Trends to watch: 2023

Humph, the new year starts for real this week; back to work and back to school. Like champagne, cold, fizzy, refreshing on New Years’ eve – already opened warm and flat it, the next day, somehow does not seem quite so exciting. Yet, here we are and before the craziness really starts next week it is a good time to look at 2023 predictions.

This year the number of papers forecasting 2023 seems to have exploded somewhat. Saxo Bank, for example, produces a set of ‘outrageous’ predictions, which are always interesting, and I have pasted a list of all the various papers that may be useful at the bottom of this post. (with credit and thanks to Anthony Cheung and Chris Skinner for sharing links to many of the papers).

I have highlighted, in Bold and with ***, those I found particularly interesting and more digestible… and if you want to join in a conversation on this I have also added them on the RO-AR.com Discord Server, you are welcome to join, access here.

2023 optimism

I am really trying to stay fairly optimistic for 2023, although looking through the various papers this has been hard. Let’s just say the outlook is not great, economic recession, global conflict, and a run-on from the worsening situation in 2022 seemed to dominate, albeit with some interesting bright spots in tech and data.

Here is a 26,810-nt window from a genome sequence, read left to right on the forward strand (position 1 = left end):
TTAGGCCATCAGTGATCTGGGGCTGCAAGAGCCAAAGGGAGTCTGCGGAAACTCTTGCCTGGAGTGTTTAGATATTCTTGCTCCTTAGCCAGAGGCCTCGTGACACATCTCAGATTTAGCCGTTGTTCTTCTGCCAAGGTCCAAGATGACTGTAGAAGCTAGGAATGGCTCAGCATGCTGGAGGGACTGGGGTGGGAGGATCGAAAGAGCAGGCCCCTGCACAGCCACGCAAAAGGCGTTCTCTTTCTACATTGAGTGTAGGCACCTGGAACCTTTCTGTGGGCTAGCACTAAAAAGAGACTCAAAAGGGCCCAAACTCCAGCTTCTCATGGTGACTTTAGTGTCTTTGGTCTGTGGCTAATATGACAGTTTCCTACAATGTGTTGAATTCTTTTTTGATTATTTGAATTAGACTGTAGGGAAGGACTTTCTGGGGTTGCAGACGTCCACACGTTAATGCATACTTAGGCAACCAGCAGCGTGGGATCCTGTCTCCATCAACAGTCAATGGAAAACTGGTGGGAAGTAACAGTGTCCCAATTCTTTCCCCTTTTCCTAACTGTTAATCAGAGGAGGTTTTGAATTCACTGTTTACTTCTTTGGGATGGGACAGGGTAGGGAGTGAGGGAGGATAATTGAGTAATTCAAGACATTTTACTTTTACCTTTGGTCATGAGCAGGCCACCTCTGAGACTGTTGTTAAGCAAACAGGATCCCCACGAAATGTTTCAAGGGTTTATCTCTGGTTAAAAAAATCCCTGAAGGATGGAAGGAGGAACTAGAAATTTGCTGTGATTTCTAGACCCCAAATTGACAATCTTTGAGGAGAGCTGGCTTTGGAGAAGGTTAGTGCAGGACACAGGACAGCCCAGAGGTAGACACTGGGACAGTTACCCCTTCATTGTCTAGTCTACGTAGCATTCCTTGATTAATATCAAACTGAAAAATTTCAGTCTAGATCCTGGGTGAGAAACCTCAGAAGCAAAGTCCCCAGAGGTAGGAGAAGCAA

So, I am not going to make predictions this year. (although the last time I did, in 2020, I did not do too bad although some were way off the mark, so better to stay clear).

Instead, with all this uncertainty, it felt is was worth concentrating on what are some key themes to watch to see how the year will unfold…. thoughts as follows.

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Increasing Geo-Political Conflict. The war in Ukraine came as a shock last year, it still continues with seemingly little prospect of ending soon and precipitating economic stress across the globe. In the background, there are now also new geopolitical flash points between China-Taiwan, and Serbia-Kosovo. All of this could put further, and more dramatic stress on supply chains and western economies. Watch carefully. Be prepared and resilient for any changes.

Increasing unemployment and levels of arrears. We are already seeing high levels of inflation, higher energy, and food costs in the economy together with the full impact of interest rate increases still to come. However, despite this, levels of arrears and unemployment have both remained at relatively low levels, for now. There are some small indicators this may be changing though and it is a situation that needs to continue to be monitored closely. Should the situation change and people’s incomes change, the prospect of servicing any debt becomes difficult and levels of financial difficulties will escalate rapidly. Look for small signs to assess the speed this trend is developing.